Man pleads guilty to aggravated robbery, sentenced to home detention

An Invercargill man says he thought he was going for a ride with two new friends but ended the night being involved in an aggravated robbery.

However, the explanation of Scott Malcolm Crawler for the offence did not entirely convince judge John Brandts-Giesen, who believed it was not as "accurate as it could be".

Crawler (27) was sentenced yesterday to 11 months and two weeks of home detention after pleading guilty to a charge of aggravated robbery at the Invercargill District Court.

Judge Brandts-Giesen said the charge related to an incident on June 20 last year when Crawler and two associates broke into a house of the victim in Invercargill by kicking and smashing the glass of the front door.

One of the associates, a woman, was brandishing a knife when the trio confronted the victim and demanded his car keys, the court has heard.

The man gave the keys to Crawler, who then left the property and waited in the car.

The two associates then assaulted the victim, punching him in the back of the head and mouth, and took belongings from him, including a TV, a console, a laptop and an espresso coffee machine.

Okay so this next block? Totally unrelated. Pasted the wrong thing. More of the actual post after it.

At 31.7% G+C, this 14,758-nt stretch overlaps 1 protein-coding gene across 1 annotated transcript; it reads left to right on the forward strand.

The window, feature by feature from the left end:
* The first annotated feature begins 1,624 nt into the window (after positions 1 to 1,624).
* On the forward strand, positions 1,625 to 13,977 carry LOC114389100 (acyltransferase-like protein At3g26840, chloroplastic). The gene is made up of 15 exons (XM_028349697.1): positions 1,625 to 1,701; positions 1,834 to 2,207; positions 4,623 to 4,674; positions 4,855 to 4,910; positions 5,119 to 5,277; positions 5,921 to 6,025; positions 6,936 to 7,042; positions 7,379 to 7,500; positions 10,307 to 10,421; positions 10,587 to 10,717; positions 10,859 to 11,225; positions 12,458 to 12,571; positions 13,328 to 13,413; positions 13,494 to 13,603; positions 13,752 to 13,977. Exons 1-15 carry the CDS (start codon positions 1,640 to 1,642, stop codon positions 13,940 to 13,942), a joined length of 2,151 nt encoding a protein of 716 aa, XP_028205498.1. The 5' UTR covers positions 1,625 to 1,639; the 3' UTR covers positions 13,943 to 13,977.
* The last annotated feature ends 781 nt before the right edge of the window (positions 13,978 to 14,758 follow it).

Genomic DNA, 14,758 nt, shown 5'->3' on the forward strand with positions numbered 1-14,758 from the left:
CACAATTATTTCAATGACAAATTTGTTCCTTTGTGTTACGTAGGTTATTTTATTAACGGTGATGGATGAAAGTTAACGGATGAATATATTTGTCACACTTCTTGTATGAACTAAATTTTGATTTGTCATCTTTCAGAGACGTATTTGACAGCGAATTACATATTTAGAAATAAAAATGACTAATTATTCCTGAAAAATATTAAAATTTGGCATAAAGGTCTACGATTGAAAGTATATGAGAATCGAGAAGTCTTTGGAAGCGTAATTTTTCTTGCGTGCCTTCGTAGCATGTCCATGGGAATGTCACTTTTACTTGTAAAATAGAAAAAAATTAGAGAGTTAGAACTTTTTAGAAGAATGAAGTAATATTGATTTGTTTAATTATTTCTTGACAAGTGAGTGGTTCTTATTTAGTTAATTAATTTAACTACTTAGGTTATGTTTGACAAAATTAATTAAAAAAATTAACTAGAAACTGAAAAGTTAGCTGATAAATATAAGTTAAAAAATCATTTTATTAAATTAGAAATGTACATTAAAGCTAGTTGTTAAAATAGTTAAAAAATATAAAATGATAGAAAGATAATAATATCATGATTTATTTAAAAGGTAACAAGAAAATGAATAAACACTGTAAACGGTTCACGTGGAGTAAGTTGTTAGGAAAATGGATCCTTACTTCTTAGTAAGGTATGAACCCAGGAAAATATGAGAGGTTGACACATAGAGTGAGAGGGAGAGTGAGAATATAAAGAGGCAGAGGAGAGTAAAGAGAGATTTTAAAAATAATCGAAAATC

Crawler then came inside and said "we gotta go". They left the property, threatening the victim.

"Don’t go to the police because we’ve got a scanner and we’ll get you," the woman said.

Judge Brandts-Giesen said when spoken to by the police, Crawler admitted the circumstances of the offence, but when speaking to a pre-sentence report writer he said he met the two associates that night while drinking and thought he would go for a ride with them to pick their car up.

This explanation did not entertain the judge.

"You may not be the ringleader in this whole exercise, but your presence and your continuous participation in this robbery gave a critical mass to what happened to this victim."

Judge Brandts-Giesen said Crawler had an extensive criminal record, mainly with offences related to crimes against property, driving or breaches of community based sentences.

Due to the hardship of his upbringing, his substance abuse and current family support, the judge decided to give him another chance to turn his life around.

Crawler had served one month of imprisonment while waiting for sentencing and Judge Brandts-Giesen hoped this experience could teach him something about how "unpleasant" prison could be.

He sentenced the man to 11months and two weeks of home detention, sixmonths with release conditions, which included having a drug and alcohol assessment, and completing any counselling or programme recommended as a result.

Judge Brandts-Giesen also ordered him to pay $1500 in reparation plus $400 in emotional harm to the victim.



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